Why is E. coli's brain tuned so close to criticality?
Microbiology Seminar Series
- Date: Nov 13, 2023
- Time: 01:15 PM (Local Time Germany)
- Speaker: Prof. Dr. Tom Shimizu
- AMOLF, Amsterdam
- Location: MPI for Terrestrial Microbiology
- Room: Lecture Hall / Hybrid
- Host: Prof. Dr. Victor Sourjik
- Contact: firstname.lastname@example.org
Viewed at sufficiently large scales, the dynamics of any biological population in space and time can be meaningfully described both as particles - individual agents executing random walks in space - and as waves - migrating or expanding fronts of population density. This talk will explore the provocative proposition that confronting this 'biological wave-particle duality' head on provides a surprising and deep connection between three seemingly disparate fields: the physics of behavior, biological active matter, and ecology / evolutionary biology.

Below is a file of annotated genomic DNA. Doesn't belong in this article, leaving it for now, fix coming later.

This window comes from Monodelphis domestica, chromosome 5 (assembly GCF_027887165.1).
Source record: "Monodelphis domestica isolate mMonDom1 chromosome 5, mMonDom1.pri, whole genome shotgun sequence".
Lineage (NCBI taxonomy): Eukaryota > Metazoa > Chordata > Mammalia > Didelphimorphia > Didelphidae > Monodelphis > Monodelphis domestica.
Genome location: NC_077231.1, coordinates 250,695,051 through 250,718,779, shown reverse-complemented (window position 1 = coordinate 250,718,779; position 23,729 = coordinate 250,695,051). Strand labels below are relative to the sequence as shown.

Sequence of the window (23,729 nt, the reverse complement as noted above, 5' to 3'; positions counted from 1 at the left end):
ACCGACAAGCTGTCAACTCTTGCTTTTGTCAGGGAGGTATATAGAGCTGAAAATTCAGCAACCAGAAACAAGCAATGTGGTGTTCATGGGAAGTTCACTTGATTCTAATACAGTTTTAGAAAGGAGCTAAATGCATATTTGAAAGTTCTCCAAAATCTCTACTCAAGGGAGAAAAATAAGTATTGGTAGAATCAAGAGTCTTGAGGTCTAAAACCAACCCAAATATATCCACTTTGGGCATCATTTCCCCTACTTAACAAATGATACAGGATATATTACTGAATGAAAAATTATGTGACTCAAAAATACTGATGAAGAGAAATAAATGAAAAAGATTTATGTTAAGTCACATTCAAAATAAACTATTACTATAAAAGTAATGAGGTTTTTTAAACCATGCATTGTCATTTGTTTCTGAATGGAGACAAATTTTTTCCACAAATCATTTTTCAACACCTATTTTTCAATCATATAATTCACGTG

I will motivate with specific examples from contrasting biological systems (bacteria, worms, fungi) the notion that the study of small organisms whose collective population-level migrations can be studied within the laboratory represents a rich arena for unearthing exciting new questions that cut across these fields. What aspects of the underlying mechanistic dynamics - whether they be active matter processes controling microbial transport and locomotion, or neural networks that govern animal behavior - quantitatively define population waves of ecological consequence? Can an understanding of the evolutionary selection pressures on such collective phenotypes in turn drive deeper understanding of mechanistic design principles? Could building up a taxonomy of such population waves provide a new coarse-grained basis for understanding, predicting, and managing spatial ecology in real-world habitats?After introducing these ideas, the talk will zoom in on one specific system, the E. coli chemoreceptor array. This large protein assembly comprising thousands of proteins functions as a nanoscale 'brain' controlling bacterial navigation. We recently discovered - through in vivo FRET experiments in individual cells - that allosteric protein interactions within this array appear tuned close to a critical point, at the boundary between order and disorder. I will describe how functional reasons for this near-critical tuning can be understood by considering how this bacterial 'brain' needs to control both individual- and polulation-level navigation.